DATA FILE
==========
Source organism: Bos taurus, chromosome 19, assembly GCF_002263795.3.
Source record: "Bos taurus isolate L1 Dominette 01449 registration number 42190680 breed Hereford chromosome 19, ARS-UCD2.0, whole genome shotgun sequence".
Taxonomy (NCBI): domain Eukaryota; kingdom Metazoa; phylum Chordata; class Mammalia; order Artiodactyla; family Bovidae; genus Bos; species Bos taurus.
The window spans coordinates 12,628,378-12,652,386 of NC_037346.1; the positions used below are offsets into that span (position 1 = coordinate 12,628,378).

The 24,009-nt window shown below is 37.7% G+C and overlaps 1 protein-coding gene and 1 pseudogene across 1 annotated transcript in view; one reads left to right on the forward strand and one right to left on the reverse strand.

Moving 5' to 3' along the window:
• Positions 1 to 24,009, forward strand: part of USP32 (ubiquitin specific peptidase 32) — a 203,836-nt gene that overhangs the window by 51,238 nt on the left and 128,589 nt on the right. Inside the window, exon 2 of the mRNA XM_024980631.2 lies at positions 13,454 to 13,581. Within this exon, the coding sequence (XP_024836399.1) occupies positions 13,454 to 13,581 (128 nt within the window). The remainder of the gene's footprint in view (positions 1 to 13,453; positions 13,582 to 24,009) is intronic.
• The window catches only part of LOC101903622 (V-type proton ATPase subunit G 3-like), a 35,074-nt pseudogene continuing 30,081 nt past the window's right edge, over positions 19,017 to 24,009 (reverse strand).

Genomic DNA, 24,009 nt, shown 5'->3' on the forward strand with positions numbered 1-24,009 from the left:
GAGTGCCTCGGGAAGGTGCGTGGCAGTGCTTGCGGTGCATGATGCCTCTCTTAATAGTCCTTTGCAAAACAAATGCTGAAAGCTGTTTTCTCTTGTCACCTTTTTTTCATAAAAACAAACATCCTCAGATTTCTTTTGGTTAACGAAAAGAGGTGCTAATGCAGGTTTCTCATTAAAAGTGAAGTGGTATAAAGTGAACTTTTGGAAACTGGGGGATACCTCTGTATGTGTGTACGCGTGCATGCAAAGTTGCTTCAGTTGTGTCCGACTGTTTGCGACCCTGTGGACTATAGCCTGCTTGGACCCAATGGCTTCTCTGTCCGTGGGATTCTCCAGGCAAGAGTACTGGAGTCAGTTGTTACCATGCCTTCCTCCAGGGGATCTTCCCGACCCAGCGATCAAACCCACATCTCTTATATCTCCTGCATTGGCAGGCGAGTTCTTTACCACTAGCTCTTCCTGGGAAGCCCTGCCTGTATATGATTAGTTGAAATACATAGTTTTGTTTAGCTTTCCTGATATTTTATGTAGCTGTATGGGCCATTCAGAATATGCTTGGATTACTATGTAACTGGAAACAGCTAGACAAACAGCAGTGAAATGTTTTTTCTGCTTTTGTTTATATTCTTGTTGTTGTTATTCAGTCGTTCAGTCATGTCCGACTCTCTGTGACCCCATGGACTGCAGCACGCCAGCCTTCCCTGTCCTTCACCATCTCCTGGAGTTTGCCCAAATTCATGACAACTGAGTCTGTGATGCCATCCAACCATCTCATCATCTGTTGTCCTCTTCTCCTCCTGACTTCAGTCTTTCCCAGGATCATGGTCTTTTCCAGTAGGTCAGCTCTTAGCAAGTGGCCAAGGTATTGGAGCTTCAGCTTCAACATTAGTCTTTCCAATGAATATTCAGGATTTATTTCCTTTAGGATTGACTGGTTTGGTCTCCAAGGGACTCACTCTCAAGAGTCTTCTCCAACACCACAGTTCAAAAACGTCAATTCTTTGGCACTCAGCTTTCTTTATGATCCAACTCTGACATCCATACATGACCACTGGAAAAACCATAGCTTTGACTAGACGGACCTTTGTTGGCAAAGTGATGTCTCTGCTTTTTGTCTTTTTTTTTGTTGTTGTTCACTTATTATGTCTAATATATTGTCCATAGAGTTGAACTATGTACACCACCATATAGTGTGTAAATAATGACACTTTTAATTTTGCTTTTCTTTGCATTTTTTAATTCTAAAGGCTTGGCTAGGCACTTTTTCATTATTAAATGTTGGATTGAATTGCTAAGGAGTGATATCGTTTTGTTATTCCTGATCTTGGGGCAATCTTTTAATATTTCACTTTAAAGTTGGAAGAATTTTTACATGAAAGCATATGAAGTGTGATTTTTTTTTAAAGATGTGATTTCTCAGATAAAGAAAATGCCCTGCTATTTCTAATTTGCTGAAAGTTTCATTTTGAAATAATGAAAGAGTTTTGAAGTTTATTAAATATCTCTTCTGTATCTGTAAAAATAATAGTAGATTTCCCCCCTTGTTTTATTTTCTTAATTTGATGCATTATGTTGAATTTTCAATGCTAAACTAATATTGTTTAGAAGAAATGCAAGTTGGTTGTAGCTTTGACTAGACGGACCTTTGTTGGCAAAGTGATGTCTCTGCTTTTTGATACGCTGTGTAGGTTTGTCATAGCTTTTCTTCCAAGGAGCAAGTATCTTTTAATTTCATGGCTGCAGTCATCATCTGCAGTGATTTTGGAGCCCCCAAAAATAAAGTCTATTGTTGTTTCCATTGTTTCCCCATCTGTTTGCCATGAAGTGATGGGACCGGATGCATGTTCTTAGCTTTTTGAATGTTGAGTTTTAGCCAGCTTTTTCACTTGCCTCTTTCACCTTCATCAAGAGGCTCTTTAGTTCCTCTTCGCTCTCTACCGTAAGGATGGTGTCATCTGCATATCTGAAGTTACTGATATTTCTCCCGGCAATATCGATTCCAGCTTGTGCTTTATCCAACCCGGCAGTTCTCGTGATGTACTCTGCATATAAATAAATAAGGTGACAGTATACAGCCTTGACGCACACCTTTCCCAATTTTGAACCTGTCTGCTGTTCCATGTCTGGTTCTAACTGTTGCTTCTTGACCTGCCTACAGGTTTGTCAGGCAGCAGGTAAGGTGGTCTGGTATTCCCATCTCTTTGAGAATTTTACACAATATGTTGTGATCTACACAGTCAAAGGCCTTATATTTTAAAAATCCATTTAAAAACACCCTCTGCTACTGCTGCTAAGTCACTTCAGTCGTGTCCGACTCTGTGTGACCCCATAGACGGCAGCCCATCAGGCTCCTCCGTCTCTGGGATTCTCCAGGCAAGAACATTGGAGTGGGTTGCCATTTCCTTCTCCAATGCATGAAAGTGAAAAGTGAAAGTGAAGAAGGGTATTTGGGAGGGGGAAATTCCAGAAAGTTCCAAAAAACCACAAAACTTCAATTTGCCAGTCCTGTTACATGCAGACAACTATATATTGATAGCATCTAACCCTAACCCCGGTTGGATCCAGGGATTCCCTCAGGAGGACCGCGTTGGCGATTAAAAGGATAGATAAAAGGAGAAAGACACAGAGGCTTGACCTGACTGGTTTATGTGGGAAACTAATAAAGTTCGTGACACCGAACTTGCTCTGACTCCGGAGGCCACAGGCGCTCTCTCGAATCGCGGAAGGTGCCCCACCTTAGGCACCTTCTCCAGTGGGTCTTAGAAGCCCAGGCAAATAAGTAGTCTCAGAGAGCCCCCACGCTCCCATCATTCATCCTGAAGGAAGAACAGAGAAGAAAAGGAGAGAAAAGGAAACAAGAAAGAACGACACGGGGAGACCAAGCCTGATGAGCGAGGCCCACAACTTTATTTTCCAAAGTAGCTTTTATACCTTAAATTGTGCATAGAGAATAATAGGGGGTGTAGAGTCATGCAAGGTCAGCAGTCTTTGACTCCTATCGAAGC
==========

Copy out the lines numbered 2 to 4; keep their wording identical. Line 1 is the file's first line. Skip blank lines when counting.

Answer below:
Source record: "Bos taurus isolate L1 Dominette 01449 registration number 42190680 breed Hereford chromosome 19, ARS-UCD2.0, whole genome shotgun sequence".
Taxonomy (NCBI): domain Eukaryota; kingdom Metazoa; phylum Chordata; class Mammalia; order Artiodactyla; family Bovidae; genus Bos; species Bos taurus.
The window spans coordinates 12,628,378-12,652,386 of NC_037346.1; the positions used below are offsets into that span (position 1 = coordinate 12,628,378).